Jenkin Lloyd Jones Sr.’s journalistic efforts informed and enlightened the people of Oklahoma for 50 years.
After earning a bachelor’s degree in philosophy from the University of Wisconsin in 1933, Jones became a reporter for the Tulsa Tribune, an afternoon daily owned and published by his father, Richard Lloyd Jones Sr. Over the next eight years, Jones wrote hundreds of stories, covered the Nuremberg war crimes trials and interviewed missionary Albert Schweitzer in Africa.
Jones wrote a moderately conservative weekly column that was syndicated in more than 100 newspapers. He served as the Tulsa Tribune’s editor from 1941 to 1988, and as its publisher until 1991. The paper folded the following year after a 51-year joint operating agreement with the Tulsa World collapsed.
A former president of the American Society of Newspaper Editors, Jones was inducted into the Oklahoma Journalism Hall of Fame in 1972. He died on Feb. 24 at the age of 92.

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Vilayat Khan

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Categories: Musicians

Ustad Vilayat Hussain Khan, one of India’s leading sitar players, was born into a musical family. He could trace his lineage back six or seven generations to Miyan Tansen, the court musician of Emperor Akbar of the late 16th century.
Khan gave his first public performances at six, and began recording his own music two years later. A determined child prodigy, he sometimes practiced until his fingers bled.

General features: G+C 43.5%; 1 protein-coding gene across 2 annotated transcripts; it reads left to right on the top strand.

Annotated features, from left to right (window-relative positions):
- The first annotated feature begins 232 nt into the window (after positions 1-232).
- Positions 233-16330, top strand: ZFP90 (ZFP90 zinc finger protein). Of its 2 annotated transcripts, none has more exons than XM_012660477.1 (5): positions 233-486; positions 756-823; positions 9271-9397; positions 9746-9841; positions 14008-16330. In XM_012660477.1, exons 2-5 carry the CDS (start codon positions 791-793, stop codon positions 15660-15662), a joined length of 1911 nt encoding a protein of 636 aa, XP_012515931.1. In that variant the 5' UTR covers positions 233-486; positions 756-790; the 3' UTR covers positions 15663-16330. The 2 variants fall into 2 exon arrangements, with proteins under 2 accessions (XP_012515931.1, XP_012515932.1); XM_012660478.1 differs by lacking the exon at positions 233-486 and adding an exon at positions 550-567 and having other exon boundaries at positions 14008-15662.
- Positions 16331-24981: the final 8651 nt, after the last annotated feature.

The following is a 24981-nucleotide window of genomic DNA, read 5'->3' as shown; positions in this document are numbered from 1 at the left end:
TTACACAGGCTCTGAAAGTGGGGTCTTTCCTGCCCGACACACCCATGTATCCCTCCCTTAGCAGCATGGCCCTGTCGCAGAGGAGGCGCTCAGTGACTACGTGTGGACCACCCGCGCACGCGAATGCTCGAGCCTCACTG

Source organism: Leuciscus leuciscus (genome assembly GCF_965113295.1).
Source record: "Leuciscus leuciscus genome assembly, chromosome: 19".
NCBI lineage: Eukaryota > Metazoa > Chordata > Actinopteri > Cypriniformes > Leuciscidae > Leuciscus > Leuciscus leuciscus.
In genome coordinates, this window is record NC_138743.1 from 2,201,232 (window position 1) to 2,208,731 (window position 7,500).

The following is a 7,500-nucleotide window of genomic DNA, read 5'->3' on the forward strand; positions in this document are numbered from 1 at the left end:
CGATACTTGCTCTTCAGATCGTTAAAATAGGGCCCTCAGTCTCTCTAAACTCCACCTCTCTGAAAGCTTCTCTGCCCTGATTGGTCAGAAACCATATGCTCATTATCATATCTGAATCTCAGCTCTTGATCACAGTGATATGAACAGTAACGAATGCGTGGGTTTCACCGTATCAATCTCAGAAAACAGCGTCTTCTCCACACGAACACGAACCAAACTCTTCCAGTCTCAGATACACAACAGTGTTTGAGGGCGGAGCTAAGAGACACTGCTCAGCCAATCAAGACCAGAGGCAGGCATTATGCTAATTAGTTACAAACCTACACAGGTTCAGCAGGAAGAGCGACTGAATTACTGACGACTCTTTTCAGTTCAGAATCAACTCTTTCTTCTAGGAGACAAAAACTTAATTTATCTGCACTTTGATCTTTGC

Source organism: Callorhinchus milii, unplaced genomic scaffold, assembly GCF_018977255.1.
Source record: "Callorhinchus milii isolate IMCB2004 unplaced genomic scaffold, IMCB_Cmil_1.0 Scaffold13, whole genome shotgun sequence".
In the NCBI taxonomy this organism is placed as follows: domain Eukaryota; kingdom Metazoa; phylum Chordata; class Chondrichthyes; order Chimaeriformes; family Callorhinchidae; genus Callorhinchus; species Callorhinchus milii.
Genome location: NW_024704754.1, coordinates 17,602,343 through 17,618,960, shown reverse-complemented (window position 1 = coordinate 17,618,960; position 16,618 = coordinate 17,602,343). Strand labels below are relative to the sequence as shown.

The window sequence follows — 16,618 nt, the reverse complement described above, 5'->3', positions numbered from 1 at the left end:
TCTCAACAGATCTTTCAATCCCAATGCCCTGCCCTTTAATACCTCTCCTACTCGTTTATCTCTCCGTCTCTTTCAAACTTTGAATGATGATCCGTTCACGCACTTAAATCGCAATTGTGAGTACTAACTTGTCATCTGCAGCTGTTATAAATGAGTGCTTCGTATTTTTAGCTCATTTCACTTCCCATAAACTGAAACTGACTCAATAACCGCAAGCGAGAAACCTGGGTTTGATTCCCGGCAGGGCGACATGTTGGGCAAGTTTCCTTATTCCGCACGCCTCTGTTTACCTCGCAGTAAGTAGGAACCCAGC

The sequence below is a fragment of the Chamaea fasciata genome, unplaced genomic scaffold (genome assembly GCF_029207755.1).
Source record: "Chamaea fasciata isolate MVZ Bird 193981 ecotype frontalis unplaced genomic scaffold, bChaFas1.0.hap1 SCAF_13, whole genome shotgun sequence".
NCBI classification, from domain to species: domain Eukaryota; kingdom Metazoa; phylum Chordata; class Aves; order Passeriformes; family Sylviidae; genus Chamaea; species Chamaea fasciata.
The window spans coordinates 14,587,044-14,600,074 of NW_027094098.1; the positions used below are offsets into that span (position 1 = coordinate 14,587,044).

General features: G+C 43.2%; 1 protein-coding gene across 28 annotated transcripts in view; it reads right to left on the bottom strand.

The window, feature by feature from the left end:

Khan was credited with creating his own style of playing the sitar, and performed in venues all over the world. He twice received the Padma Shri and Padma Vibhushan, but rejected these honors because he said the awards committee was too incompetent to judge his artistic abilities.
Khan had a second home in New Jersey. He frequently lectured at Ali Akbar College of Music in San Rafael, Calif., and was scheduled to give a performance this spring at Zankel Hall in New York City. He also composed music for the films, “Jalsaghar” and “Guru.”
Khan died on March 13. Cause of death was not released. He was 76.

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Ludmilla Tchérina

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Categories: Actors, Artists, Hollywood, Writers/Editors

Ludmila Tchérina, a French ballerina, actress and artist, died on March 21. Cause of death was not released. She was 79.
The daughter of a Russian aristocrat father and French mother, Tchérina became a prima ballerina with the Grands Ballets of Monte Carlo when she was only 15 years old. That accomplishment made her the youngest prima ballerina in the history of dance.
Under the pseudonym of Tcherzina, she danced in New York, Milan, Paris and at the Bolshoi Theater in Moscow. She married her main dancing partner, Edmond Audran, who died in a car accident in 1951. Tchérina stopped dancing for two full years, but was persuaded to return to the stage by her new husband, Raymond Roi, who survives her.
Upon retiring from professional dancing, Tchérina became a true Renaissance woman. Her paintings and sculptures appeared in exhibitions around the world. She opened her own ballet company, choreographed routines, then turned her attention to acting.
From 1946 to 1975, Tchérina appeared in 22 movies, including “The Red Shoes,” “Sign of the Pagan” and “The Tales of Hoffmann.” She also penned two novels and a screenplay.